Hardcore horror fans may also recognize Harker’s name, and have an idea of what took her. There’s a subplot involving Ives’ friendship with another famous character, Dorian Gray (Reeve Carney), and Ives herself is haunted by something in her head — or maybe outside it. And there’s something about Chandler hiding under the surface, too. Something ... animalistic. The story moves far beyond the "search for a missing girl" trope into ruminations on love and the absence thereof. Plus, uh, the hunting of supernatural beasts and such.
“Penny Dreadful” is a lot of things, but foremost among them is disquieting. Watching it, you know something could go wrong for any of the characters at any moment. The visuals alone make your skin crawl, and then you throw the music and dialogue and ... man. It’s like playing Russian Roulette for an hour, waiting for the bullet, because you know it’s coming eventually. That’s the tension I mentioned in this column’s intro. “Penny Dreadful” takes the show’s tension and winds it tighter than a rubber band ball. It’s the scariest show I’ve ever watched because it knows how to scare adults, not children or teenagers. It's a hard TV-MA.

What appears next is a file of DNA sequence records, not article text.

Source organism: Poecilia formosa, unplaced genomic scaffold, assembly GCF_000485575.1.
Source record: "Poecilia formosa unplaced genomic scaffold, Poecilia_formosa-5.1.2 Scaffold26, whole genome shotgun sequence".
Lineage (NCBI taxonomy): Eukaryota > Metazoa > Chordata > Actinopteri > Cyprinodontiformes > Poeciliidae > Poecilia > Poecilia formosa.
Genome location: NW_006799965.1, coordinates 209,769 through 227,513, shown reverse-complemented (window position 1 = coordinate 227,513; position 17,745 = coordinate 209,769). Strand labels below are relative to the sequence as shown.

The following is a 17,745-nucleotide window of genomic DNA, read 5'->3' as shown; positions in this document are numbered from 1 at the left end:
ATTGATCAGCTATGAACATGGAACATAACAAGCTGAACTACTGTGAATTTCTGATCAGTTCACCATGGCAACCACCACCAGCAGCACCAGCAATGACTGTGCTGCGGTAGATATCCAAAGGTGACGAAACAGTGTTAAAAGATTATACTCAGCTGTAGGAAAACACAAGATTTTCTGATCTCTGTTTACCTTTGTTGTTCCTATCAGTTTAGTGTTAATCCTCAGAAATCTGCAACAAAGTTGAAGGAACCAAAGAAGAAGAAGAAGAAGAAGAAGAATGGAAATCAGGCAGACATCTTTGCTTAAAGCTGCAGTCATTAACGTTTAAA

It’s also darkly funny in a British way that I love, and often sexy, and sometimes genuinely sweet, and always makes over-the-top amounts of blood seem beautiful. Green’s performance as Ives is the most visceral one I’ve ever seen and her never even getting an Emmy nomination for it is the crime of the century. (She did get Golden Globes and Critic’s Choice noms, but no wins. An outrage.)
More literary references come up the deeper into the show you get, and spoiling them would rob the show of some of its appeal. Rest assured that “Penny Dreadful” takes these iconic figures and twists them into something fresh. Dr. Frankenstein, for instance, is a drug addict. It’s a small detail, but it humanizes these larger-than-life characters and makes them feel real. (Factor number two.)
There’s something unknowable about this wonderfully weird series. When you think you have its voice figured out, it changes. Through it all is one constant, and it’s titular. The show truly puts the “dread” in “Penny Dreadful,” in the most gorgeous and thrilling way possible.
"Tucker and Dale vs. Evil" (2010)